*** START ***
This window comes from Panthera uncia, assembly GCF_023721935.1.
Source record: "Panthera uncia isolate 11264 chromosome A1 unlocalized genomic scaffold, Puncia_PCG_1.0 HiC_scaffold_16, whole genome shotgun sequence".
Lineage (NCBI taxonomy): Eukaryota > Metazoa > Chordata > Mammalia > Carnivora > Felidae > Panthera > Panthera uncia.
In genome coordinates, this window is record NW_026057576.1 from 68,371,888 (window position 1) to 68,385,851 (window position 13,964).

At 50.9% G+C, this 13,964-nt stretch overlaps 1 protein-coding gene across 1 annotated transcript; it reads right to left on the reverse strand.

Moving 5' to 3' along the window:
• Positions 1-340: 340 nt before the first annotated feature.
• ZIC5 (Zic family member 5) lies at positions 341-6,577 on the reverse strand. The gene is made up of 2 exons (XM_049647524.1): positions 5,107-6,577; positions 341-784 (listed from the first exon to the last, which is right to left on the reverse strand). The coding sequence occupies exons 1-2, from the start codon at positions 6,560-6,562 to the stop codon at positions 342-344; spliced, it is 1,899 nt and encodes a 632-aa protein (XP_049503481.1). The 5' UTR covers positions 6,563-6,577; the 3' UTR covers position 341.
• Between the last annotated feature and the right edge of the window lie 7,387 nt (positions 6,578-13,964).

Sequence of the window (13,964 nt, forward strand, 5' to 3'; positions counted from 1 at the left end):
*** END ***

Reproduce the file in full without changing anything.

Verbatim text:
This window comes from Panthera uncia, assembly GCF_023721935.1.
Source record: "Panthera uncia isolate 11264 chromosome A1 unlocalized genomic scaffold, Puncia_PCG_1.0 HiC_scaffold_16, whole genome shotgun sequence".
Lineage (NCBI taxonomy): Eukaryota > Metazoa > Chordata > Mammalia > Carnivora > Felidae > Panthera > Panthera uncia.
In genome coordinates, this window is record NW_026057576.1 from 68,371,888 (window position 1) to 68,385,851 (window position 13,964).

At 50.9% G+C, this 13,964-nt stretch overlaps 1 protein-coding gene across 1 annotated transcript; it reads right to left on the reverse strand.

Moving 5' to 3' along the window:
• Positions 1-340: 340 nt before the first annotated feature.
• ZIC5 (Zic family member 5) lies at positions 341-6,577 on the reverse strand. The gene is made up of 2 exons (XM_049647524.1): positions 5,107-6,577; positions 341-784 (listed from the first exon to the last, which is right to left on the reverse strand). The coding sequence occupies exons 1-2, from the start codon at positions 6,560-6,562 to the stop codon at positions 342-344; spliced, it is 1,899 nt and encodes a 632-aa protein (XP_049503481.1). The 5' UTR covers positions 6,563-6,577; the 3' UTR covers position 341.
• Between the last annotated feature and the right edge of the window lie 7,387 nt (positions 6,578-13,964).

Sequence of the window (13,964 nt, forward strand, 5' to 3'; positions counted from 1 at the left end):